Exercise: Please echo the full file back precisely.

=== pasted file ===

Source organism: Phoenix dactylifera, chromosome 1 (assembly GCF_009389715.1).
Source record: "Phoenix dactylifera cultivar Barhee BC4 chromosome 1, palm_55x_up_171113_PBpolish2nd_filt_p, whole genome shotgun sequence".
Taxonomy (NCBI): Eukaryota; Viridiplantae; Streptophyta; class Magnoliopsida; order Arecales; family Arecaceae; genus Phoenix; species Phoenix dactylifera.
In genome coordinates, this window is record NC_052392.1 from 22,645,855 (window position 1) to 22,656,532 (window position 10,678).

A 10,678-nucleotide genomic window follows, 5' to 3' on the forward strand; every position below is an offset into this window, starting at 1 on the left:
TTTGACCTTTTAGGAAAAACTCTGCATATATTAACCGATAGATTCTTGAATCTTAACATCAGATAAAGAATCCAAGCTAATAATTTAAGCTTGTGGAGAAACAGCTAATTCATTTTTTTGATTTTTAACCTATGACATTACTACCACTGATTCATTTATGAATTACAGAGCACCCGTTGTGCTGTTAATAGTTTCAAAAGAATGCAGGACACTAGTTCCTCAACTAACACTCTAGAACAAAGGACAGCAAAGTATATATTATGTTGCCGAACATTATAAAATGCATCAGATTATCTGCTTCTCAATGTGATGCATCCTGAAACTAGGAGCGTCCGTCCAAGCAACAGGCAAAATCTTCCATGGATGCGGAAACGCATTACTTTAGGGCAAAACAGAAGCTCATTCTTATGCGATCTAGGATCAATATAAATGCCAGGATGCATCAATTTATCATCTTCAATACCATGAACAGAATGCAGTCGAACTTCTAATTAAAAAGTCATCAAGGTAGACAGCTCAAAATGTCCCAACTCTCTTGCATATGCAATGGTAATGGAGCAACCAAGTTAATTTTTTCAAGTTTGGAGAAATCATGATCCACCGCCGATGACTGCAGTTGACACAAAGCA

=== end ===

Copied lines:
Source organism: Phoenix dactylifera, chromosome 1 (assembly GCF_009389715.1).
Source record: "Phoenix dactylifera cultivar Barhee BC4 chromosome 1, palm_55x_up_171113_PBpolish2nd_filt_p, whole genome shotgun sequence".
Taxonomy (NCBI): Eukaryota; Viridiplantae; Streptophyta; class Magnoliopsida; order Arecales; family Arecaceae; genus Phoenix; species Phoenix dactylifera.
In genome coordinates, this window is record NC_052392.1 from 22,645,855 (window position 1) to 22,656,532 (window position 10,678).

A 10,678-nucleotide genomic window follows, 5' to 3' on the forward strand; every position below is an offset into this window, starting at 1 on the left:
TTTGACCTTTTAGGAAAAACTCTGCATATATTAACCGATAGATTCTTGAATCTTAACATCAGATAAAGAATCCAAGCTAATAATTTAAGCTTGTGGAGAAACAGCTAATTCATTTTTTTGATTTTTAACCTATGACATTACTACCACTGATTCATTTATGAATTACAGAGCACCCGTTGTGCTGTTAATAGTTTCAAAAGAATGCAGGACACTAGTTCCTCAACTAACACTCTAGAACAAAGGACAGCAAAGTATATATTATGTTGCCGAACATTATAAAATGCATCAGATTATCTGCTTCTCAATGTGATGCATCCTGAAACTAGGAGCGTCCGTCCAAGCAACAGGCAAAATCTTCCATGGATGCGGAAACGCATTACTTTAGGGCAAAACAGAAGCTCATTCTTATGCGATCTAGGATCAATATAAATGCCAGGATGCATCAATTTATCATCTTCAATACCATGAACAGAATGCAGTCGAACTTCTAATTAAAAAGTCATCAAGGTAGACAGCTCAAAATGTCCCAACTCTCTTGCATATGCAATGGTAATGGAGCAACCAAGTTAATTTTTTCAAGTTTGGAGAAATCATGATCCACCGCCGATGACTGCAGTTGACACAAAGCA